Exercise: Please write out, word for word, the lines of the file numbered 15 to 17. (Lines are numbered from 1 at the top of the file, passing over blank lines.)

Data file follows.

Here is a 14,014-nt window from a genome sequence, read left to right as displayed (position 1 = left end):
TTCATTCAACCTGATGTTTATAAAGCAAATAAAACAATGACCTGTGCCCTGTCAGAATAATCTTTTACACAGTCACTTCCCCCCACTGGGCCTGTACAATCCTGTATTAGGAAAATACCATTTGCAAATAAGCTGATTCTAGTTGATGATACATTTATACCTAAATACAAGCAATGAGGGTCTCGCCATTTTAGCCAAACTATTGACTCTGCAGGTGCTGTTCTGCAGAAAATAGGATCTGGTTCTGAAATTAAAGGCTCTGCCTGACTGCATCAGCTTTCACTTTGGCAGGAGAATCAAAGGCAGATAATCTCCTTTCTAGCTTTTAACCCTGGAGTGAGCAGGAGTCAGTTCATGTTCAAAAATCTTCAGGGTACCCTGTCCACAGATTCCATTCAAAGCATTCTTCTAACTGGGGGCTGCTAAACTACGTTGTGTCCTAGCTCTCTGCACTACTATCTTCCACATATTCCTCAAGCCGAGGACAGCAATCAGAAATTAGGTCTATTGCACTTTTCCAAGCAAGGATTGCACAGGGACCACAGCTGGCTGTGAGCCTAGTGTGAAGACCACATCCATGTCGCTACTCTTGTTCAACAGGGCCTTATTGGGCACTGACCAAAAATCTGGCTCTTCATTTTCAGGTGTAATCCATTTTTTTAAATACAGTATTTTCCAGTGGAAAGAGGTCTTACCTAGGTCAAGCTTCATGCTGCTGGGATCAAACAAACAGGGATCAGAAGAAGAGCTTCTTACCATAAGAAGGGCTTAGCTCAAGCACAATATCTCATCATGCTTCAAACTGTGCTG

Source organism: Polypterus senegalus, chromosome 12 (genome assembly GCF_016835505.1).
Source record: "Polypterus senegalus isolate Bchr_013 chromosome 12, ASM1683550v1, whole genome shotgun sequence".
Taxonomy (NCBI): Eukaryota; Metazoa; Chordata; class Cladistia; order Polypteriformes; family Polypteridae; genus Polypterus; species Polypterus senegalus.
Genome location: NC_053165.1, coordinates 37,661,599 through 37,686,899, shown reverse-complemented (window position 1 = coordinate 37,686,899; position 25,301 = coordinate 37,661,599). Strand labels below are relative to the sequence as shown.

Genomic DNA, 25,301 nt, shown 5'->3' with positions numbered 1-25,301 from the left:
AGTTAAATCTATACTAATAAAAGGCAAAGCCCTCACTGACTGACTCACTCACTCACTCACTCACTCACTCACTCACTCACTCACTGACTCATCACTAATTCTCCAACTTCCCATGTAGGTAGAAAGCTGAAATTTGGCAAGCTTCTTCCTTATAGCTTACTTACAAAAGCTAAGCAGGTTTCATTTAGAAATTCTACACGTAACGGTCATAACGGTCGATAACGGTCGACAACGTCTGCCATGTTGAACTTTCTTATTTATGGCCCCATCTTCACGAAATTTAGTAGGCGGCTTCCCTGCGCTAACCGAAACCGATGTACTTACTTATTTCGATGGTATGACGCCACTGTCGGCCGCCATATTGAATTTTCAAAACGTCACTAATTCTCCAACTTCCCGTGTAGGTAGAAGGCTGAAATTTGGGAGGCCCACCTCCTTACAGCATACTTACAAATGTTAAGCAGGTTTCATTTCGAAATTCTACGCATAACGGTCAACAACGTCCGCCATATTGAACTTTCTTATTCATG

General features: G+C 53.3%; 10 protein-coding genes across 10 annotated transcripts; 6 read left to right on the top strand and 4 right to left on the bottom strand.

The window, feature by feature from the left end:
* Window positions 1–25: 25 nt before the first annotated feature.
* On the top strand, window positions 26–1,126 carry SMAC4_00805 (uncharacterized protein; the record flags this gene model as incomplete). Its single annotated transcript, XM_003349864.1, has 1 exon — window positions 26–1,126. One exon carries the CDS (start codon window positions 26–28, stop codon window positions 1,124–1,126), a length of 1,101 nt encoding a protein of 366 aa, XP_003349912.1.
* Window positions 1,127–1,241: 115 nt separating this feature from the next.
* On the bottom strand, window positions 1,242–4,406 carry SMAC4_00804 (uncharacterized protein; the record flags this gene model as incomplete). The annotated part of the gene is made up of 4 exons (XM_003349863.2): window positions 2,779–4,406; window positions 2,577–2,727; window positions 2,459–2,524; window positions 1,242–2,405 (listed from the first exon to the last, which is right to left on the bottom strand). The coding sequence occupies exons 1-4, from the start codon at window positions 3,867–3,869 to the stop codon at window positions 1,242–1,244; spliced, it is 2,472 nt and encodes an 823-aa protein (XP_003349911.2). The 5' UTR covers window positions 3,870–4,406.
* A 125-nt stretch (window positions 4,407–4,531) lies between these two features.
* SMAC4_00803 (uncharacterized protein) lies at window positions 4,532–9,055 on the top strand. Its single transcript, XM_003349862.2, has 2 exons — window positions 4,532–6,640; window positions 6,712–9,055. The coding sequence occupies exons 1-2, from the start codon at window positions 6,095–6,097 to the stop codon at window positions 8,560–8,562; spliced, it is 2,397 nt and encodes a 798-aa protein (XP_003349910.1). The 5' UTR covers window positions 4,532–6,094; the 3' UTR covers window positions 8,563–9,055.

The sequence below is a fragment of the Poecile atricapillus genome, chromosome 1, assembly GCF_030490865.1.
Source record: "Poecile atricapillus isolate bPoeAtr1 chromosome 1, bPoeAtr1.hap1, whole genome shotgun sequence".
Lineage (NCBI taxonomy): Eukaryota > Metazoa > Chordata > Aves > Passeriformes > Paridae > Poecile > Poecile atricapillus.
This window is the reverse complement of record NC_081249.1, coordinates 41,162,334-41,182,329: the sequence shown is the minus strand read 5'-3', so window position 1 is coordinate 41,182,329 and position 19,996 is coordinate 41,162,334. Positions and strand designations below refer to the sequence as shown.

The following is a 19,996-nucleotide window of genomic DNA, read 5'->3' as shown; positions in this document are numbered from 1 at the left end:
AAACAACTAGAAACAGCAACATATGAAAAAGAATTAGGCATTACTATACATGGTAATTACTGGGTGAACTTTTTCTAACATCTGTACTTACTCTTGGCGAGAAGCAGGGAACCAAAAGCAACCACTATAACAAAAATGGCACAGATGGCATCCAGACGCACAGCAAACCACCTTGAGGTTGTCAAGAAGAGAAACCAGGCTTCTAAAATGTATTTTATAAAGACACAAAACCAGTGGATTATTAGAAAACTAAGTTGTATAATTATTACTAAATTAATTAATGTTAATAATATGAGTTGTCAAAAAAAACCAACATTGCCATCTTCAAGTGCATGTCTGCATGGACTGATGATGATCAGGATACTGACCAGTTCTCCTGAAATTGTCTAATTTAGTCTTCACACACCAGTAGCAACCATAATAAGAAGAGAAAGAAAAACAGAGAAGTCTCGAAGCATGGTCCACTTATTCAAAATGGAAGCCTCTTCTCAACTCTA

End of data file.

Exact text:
* A 125-nt stretch (window positions 4,407–4,531) lies between these two features.
* SMAC4_00803 (uncharacterized protein) lies at window positions 4,532–9,055 on the top strand. Its single transcript, XM_003349862.2, has 2 exons — window positions 4,532–6,640; window positions 6,712–9,055. The coding sequence occupies exons 1-2, from the start codon at window positions 6,095–6,097 to the stop codon at window positions 8,560–8,562; spliced, it is 2,397 nt and encodes a 798-aa protein (XP_003349910.1). The 5' UTR covers window positions 4,532–6,094; the 3' UTR covers window positions 8,563–9,055.

The sequence below is a fragment of the Poecile atricapillus genome, chromosome 1, assembly GCF_030490865.1.